Are they “heroes”?
People are taught – pressured – to regard them as such. It has become an almost religious fetish – very much like cop worship. But the image and the reality are two very different things – in both cases.
Like cops, firemen rely on force. And when someone can legally use force to get their way, they tend to become arrogant, entitled and increasingly contemptuous of those whom they “serve.”
Does this sound, er . . . familiar?
You are probably forced to pay for fire “services” in your community. Just as you are forced to “help” pay for law enforcement, even if you yourself feel no need for either service and would rather opt-out, if that choice were available to you. But of course, you have no such choice. And because you (and others) are forced to pay, there is no check on what is spent. The formerly small-scale local all-volunteer FD becomes professional – with salaried full-time firefighters who have contracts guaranteeing them large salaries and, of course, benefits. Multiple ladder trucks and other such vehicles appear – the costs shuffled onto the backs of the taxpayers in the area – who no longer have much, if any, say as regards the need for all this elaborate (and often, over-the-top) equipment. Since appearances must be maintained, all this elaborate, over-the-top equipment is often sent out en masse to cat-in-a-tree calls, with much show of emergency lights, special costumes, cones being set up and traffic stopped in its tracks.
The FD becomes another services-at-gunpoint bureaucracy – and the primary mission of any bureaucracy is to preserve and perpetuate itself, expanding itself if possible. The fighting of fires becomes of secondary or even tertiary importance.
Firemen do more than merely fight fires, too.
They also write and enforce fire codes – bureaucratic edicts dictating to a private business owner how many customers he may serve in “his” (in quotes to emphasis the irony) establishment. If the owner balks, the fire hero will summon other heroes – heroes with guns – to enforce compliance. Whether a building is a “fire hazard” – as defined by a fire hero – is not the issue. The issue is whether the building is private property – and whether the fire hero – or any other hero – has any right to impose his standards on the putative owner of the private property. If it is in fact his property, isn’t it up to him to gauge risk – and assume responsibility for same? Whence – how? – did it become the prerogative of Fire Fuhrers to overlord private property?
Firemen have also been known to prevent actual heroics. For instance, there was a case recently where a man was forcibly restrained by firemen and prevented from attempting to save his child, who was trapped inside a burning house. Ryan Miller was Tazered for “disobeying the orders of fire officials” who decided on his behalf that the life of his three-year-old stepson was not worth attempting to save. When Ryan ignored them, ” the fire chief then made the call to have Ryan handcuffed and taken to the police station” . . (see news story here).
Whether the man’s actions put him at risk of being hurt or even killed is beside the point. No, it is precisely the point. The man’s life was his to risk for the sake of his child, if he wished to accept that risk. The firemen at the scene – whose own children were safe in their beds – understandably did not wish to risk being burned alive to save someone else’s child (which would have been heroic). But how dare they prevent – forcibly prevent – a free man (sic) from attempting to save his own child?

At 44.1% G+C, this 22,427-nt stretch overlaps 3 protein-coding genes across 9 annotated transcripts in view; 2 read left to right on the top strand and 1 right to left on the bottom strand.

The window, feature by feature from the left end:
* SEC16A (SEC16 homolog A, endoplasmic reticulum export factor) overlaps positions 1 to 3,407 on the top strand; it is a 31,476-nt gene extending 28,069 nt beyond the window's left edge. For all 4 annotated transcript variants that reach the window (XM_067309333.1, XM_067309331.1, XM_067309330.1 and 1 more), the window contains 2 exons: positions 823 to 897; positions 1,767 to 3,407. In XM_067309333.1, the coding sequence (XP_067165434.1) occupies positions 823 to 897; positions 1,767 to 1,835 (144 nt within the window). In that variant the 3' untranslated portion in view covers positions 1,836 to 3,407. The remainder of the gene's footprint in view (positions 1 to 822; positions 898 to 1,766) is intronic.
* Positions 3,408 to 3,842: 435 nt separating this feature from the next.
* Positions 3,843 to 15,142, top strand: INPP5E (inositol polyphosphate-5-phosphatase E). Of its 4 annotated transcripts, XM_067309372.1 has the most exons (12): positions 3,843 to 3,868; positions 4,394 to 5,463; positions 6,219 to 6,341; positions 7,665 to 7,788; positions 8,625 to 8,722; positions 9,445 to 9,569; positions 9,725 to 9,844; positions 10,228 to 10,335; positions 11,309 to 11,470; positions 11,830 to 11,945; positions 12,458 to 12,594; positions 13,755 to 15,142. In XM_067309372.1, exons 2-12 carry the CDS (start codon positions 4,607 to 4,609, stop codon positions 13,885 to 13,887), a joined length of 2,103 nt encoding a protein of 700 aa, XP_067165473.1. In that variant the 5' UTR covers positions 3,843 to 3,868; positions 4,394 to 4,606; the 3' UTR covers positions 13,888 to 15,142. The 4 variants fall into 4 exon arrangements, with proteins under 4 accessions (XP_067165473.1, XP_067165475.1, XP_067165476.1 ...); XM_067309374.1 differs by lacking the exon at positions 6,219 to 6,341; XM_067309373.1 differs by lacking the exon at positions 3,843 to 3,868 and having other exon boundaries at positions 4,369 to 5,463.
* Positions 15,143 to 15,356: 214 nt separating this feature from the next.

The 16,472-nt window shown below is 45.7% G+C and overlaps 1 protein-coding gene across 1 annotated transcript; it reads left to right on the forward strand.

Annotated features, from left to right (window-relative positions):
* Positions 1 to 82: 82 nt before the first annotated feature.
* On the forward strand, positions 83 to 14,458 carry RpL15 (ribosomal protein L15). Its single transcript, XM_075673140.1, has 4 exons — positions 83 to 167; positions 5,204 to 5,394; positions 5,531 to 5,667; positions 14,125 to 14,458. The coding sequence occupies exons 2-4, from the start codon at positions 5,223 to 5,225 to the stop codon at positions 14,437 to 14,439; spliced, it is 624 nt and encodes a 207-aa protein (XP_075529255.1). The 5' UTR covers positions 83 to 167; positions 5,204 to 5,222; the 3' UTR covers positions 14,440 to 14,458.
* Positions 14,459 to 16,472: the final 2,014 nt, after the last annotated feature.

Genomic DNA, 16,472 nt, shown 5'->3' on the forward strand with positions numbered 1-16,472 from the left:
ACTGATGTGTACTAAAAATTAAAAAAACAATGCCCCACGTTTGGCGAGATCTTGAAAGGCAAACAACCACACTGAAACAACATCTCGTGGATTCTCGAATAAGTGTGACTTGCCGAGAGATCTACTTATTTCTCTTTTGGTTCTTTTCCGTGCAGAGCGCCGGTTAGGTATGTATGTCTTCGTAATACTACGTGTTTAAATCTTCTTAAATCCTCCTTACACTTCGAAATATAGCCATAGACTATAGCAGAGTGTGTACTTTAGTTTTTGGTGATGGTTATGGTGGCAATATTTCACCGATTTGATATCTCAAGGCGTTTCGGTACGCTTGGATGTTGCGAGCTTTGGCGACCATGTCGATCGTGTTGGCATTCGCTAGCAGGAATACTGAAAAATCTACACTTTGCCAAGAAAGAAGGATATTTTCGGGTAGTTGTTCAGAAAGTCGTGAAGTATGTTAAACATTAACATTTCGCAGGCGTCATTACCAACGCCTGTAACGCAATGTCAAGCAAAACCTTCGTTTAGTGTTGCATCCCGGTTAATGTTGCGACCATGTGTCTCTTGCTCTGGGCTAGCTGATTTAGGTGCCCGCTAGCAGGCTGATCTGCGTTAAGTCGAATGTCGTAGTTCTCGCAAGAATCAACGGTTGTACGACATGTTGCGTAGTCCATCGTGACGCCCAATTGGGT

Or his cat, for that matter.
Or – and this is key – else.
If these fire fuhrers restricted themselves to offering help there would be no problem. But they do not confine themselves to merely offering.
They now insist.
Who does that remind you of?
And what does it tell you about the nature of their “services”?
When you are no longer free to say, “no thanks” to any service, then it is not a service but a racket. Whether it does some good is beside the point. The essential cretinhood of mobsters like Lucky Luciano – and more recently, Pablo Escobar – is not transformed into something benevolent because they occasionally helped out a deserving neighborhood kid. Just as occasionally catching an actual criminal (someone who has harmed another human being) in no way washes away the sin of abusing people over manufacturered “crimes” such as possessing an arbitrarily illegalized substance or verboten tool (such as a “high capacity” rifle magazine). Just as occasionally putting out a fire doesn’t make amends for shuttering a business on the basis of a “code violation” and violently assaulting a man for attempting to rescue his child from a blaze.
It all comes down to you’ve gotta have it – and do as we tell you . . . or else.
There is no legitimate reason for community fire services to exist on other than a voluntary/free-exchange basis. Just like dairy farms or restaurants or any another other provider of an ostensibly valuable service.
If a service is objectively valuable to people, they shouldn’t have to be forced to support it. They’ll do so freely – because it’s worth it to them. Starbucks does not need guns or threats to get people to buy Tall Bold coffees – even at $2 a pop.
When people are forced to buy in, it’s a clue that the service is not really valuable – much less “essential” (as fire and cop shops are often characterized).
And when people are threatened with violence without having done violence to anyone else first, then what we’re dealing with is tyrannical.
Throw it in the Woods?